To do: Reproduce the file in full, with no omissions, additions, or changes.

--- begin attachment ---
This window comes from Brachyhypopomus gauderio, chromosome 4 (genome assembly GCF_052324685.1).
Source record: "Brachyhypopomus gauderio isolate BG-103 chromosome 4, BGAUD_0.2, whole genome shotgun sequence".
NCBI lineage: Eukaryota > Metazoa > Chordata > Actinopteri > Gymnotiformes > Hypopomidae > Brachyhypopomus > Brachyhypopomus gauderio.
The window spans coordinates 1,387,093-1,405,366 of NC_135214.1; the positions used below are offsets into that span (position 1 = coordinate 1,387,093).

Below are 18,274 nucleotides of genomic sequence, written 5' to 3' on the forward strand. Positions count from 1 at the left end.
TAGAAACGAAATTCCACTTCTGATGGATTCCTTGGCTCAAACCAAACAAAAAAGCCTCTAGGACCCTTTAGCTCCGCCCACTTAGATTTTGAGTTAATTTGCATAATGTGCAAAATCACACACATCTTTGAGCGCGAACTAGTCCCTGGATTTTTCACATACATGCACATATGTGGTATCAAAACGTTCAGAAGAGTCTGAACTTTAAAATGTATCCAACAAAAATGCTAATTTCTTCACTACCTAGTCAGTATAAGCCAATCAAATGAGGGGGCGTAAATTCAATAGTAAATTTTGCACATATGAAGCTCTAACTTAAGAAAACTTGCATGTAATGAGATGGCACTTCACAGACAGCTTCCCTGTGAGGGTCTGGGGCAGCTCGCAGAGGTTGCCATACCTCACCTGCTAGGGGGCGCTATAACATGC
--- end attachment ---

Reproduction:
This window comes from Brachyhypopomus gauderio, chromosome 4 (genome assembly GCF_052324685.1).
Source record: "Brachyhypopomus gauderio isolate BG-103 chromosome 4, BGAUD_0.2, whole genome shotgun sequence".
NCBI lineage: Eukaryota > Metazoa > Chordata > Actinopteri > Gymnotiformes > Hypopomidae > Brachyhypopomus > Brachyhypopomus gauderio.
The window spans coordinates 1,387,093-1,405,366 of NC_135214.1; the positions used below are offsets into that span (position 1 = coordinate 1,387,093).

Below are 18,274 nucleotides of genomic sequence, written 5' to 3' on the forward strand. Positions count from 1 at the left end.
TAGAAACGAAATTCCACTTCTGATGGATTCCTTGGCTCAAACCAAACAAAAAAGCCTCTAGGACCCTTTAGCTCCGCCCACTTAGATTTTGAGTTAATTTGCATAATGTGCAAAATCACACACATCTTTGAGCGCGAACTAGTCCCTGGATTTTTCACATACATGCACATATGTGGTATCAAAACGTTCAGAAGAGTCTGAACTTTAAAATGTATCCAACAAAAATGCTAATTTCTTCACTACCTAGTCAGTATAAGCCAATCAAATGAGGGGGCGTAAATTCAATAGTAAATTTTGCACATATGAAGCTCTAACTTAAGAAAACTTGCATGTAATGAGATGGCACTTCACAGACAGCTTCCCTGTGAGGGTCTGGGGCAGCTCGCAGAGGTTGCCATACCTCACCTGCTAGGGGGCGCTATAACATGC